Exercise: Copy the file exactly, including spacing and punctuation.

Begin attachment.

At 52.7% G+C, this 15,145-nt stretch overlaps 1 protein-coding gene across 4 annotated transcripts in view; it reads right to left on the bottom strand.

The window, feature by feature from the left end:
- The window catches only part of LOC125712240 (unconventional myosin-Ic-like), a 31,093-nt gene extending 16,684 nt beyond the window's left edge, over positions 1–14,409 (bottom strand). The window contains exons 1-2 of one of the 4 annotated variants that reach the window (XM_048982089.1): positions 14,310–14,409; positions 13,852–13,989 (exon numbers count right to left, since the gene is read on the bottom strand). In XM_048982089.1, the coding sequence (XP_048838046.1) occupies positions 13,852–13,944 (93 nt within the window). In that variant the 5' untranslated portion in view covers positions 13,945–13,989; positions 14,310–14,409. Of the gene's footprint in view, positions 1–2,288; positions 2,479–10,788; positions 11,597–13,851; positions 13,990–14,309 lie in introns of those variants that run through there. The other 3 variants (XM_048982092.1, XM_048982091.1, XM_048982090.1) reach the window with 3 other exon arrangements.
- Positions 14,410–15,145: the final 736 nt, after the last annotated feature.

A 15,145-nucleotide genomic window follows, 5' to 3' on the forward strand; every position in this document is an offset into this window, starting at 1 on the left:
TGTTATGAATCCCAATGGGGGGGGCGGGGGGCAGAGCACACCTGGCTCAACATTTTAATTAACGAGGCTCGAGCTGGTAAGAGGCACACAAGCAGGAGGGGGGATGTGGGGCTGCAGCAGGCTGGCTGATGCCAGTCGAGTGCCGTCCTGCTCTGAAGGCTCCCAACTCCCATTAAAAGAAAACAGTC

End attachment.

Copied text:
At 52.7% G+C, this 15,145-nt stretch overlaps 1 protein-coding gene across 4 annotated transcripts in view; it reads right to left on the bottom strand.

The window, feature by feature from the left end:
- The window catches only part of LOC125712240 (unconventional myosin-Ic-like), a 31,093-nt gene extending 16,684 nt beyond the window's left edge, over positions 1–14,409 (bottom strand). The window contains exons 1-2 of one of the 4 annotated variants that reach the window (XM_048982089.1): positions 14,310–14,409; positions 13,852–13,989 (exon numbers count right to left, since the gene is read on the bottom strand). In XM_048982089.1, the coding sequence (XP_048838046.1) occupies positions 13,852–13,944 (93 nt within the window). In that variant the 5' untranslated portion in view covers positions 13,945–13,989; positions 14,310–14,409. Of the gene's footprint in view, positions 1–2,288; positions 2,479–10,788; positions 11,597–13,851; positions 13,990–14,309 lie in introns of those variants that run through there. The other 3 variants (XM_048982092.1, XM_048982091.1, XM_048982090.1) reach the window with 3 other exon arrangements.
- Positions 14,410–15,145: the final 736 nt, after the last annotated feature.

A 15,145-nucleotide genomic window follows, 5' to 3' on the forward strand; every position in this document is an offset into this window, starting at 1 on the left:
TGTTATGAATCCCAATGGGGGGGGCGGGGGGCAGAGCACACCTGGCTCAACATTTTAATTAACGAGGCTCGAGCTGGTAAGAGGCACACAAGCAGGAGGGGGGATGTGGGGCTGCAGCAGGCTGGCTGATGCCAGTCGAGTGCCGTCCTGCTCTGAAGGCTCCCAACTCCCATTAAAAGAAAACAGTC